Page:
By the time they arrive at their destination, the narrator is so devastated by the sacrifice he has made in Sheila's behalf that he is not even fully aware of what his date does once they are actually at the dance. From all indications, however, it is almost certain that she pretty much ignores him at the event. The narrator recalls foggily that he "may have danced once or twice with her," but what really sticks in his mind "is her coming over...once the music (is) done to explain that she would be going home in Eric Caswell's Corvette." It is clear that the narrator is in a great deal of pain during the dance, because of the great bass he has let go so that he could impress Sheila. Sadly, Sheila cares nothing about the narrator's feelings and spends most of her time at the dance with another boy, Eric Caswell. Sheila had been preoccupied with Eric even before she and the narrator had gotten to the dance, and has achieved her objective in obtaining his interest. The narrator has given up something extremely important to him for nothing; he had been enamored of Sheila Mant, but she is shallow and completely self-absorbed, and totally not worth the sacrifice on his part.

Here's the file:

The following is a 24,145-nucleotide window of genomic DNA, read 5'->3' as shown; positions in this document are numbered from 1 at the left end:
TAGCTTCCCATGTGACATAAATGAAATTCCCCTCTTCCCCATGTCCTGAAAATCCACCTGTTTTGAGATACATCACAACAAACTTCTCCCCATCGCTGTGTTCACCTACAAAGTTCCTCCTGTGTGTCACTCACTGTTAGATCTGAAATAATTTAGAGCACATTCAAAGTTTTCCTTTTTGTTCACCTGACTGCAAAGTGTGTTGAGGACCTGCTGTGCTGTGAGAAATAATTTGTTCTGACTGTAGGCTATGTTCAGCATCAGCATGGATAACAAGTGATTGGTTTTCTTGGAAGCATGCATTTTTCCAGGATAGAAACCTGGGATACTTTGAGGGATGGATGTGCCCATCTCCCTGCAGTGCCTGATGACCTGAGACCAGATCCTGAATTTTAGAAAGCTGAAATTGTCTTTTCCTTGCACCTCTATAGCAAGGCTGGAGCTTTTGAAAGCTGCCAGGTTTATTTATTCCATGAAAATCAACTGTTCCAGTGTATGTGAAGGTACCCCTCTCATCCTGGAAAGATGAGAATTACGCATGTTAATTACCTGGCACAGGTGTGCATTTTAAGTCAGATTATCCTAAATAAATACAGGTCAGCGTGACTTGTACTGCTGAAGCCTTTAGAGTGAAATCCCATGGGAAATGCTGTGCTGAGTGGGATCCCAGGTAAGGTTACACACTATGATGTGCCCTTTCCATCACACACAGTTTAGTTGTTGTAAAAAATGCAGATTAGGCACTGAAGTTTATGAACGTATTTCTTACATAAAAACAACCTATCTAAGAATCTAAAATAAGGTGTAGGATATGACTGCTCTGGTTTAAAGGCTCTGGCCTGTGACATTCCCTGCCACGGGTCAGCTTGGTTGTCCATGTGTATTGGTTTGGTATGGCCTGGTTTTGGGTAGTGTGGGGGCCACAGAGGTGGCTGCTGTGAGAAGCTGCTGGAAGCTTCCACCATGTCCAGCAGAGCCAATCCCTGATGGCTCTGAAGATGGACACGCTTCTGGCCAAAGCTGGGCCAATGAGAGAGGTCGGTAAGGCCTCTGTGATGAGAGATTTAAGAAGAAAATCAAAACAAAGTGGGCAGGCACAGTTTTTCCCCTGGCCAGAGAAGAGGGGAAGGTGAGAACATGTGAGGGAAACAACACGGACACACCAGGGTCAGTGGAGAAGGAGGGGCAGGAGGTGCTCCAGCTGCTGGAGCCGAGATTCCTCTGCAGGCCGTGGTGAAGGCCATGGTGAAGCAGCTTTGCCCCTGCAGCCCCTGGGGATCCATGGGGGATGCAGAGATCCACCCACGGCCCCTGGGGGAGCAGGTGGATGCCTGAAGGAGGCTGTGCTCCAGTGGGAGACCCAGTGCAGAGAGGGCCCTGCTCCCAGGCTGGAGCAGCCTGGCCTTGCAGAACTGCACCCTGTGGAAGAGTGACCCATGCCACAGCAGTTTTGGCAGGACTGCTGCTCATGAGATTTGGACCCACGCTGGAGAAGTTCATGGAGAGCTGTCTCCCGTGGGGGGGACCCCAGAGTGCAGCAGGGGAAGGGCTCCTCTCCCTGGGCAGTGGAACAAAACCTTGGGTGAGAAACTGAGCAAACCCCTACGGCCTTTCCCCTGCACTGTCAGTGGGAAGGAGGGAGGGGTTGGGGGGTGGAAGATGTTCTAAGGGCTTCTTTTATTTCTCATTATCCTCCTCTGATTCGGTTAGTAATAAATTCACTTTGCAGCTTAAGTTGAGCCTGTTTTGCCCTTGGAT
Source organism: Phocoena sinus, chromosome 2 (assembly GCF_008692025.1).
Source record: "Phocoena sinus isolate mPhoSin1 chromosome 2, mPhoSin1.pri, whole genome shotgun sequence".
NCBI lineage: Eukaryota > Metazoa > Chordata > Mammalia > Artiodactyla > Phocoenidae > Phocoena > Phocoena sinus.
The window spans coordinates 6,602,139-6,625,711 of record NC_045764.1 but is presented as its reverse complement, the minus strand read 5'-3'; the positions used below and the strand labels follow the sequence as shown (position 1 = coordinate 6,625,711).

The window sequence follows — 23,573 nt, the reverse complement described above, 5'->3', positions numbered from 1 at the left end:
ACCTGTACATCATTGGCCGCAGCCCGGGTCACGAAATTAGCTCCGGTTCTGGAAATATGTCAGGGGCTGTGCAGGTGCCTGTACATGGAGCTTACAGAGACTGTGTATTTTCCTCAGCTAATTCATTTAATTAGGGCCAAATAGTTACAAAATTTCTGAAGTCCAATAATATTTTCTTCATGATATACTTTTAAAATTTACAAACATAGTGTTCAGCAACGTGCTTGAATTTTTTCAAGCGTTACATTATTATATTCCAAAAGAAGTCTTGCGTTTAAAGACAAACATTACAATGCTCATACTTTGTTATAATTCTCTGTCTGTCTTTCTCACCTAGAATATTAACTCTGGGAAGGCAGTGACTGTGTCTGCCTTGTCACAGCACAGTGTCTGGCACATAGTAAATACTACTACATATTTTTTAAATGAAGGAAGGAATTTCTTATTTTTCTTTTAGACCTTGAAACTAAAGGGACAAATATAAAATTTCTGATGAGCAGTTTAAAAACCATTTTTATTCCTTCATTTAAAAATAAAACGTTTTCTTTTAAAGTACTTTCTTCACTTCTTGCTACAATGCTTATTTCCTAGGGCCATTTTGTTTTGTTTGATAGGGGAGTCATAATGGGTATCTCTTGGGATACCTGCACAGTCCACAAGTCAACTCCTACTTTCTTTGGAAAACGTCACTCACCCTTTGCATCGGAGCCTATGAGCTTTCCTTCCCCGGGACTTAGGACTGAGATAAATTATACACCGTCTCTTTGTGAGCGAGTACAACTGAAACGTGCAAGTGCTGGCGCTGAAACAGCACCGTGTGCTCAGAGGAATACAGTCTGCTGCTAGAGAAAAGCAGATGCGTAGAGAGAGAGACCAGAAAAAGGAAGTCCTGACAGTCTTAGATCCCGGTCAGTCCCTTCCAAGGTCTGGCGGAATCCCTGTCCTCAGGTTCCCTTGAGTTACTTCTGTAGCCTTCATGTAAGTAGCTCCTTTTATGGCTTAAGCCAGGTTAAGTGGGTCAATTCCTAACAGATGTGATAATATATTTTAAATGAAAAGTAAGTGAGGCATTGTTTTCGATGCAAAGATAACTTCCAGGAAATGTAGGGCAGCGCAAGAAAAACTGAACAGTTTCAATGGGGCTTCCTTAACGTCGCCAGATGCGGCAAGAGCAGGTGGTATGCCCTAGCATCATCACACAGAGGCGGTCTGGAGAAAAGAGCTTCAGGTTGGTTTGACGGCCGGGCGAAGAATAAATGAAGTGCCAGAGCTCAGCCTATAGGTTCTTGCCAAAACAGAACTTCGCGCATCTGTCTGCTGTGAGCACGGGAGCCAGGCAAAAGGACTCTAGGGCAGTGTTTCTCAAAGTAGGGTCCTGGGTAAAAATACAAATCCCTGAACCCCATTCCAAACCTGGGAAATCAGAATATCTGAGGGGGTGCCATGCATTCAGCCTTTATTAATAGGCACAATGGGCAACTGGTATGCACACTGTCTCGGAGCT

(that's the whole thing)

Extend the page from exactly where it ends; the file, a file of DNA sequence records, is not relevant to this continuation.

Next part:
The climax in the story occurs when the narrator chooses Sheila over the bass. The canoe in which they are riding is approaching its destination, and the narrator must choose between letting the bass go or bringing it in and incurring Sheila's revulsion. Looking at Sheila's beautiful and alluring form, he quickly makes his decision and cuts the line. The full purport of his sacrifice gives him "a sick, nauseous feeling in (his) stomach;" he may never have a chance to catch such a gargantuan bass again. Tellingly, at the moment that he feels the full impact of what he has done, Sheila "whine(s)" complainingly that her legs are sore. The narrator has made his choice, and it is the wrong one; Sheila will never bring him happiness, while catching the bass would have been an accomplishment he would have relished for the rest of his life.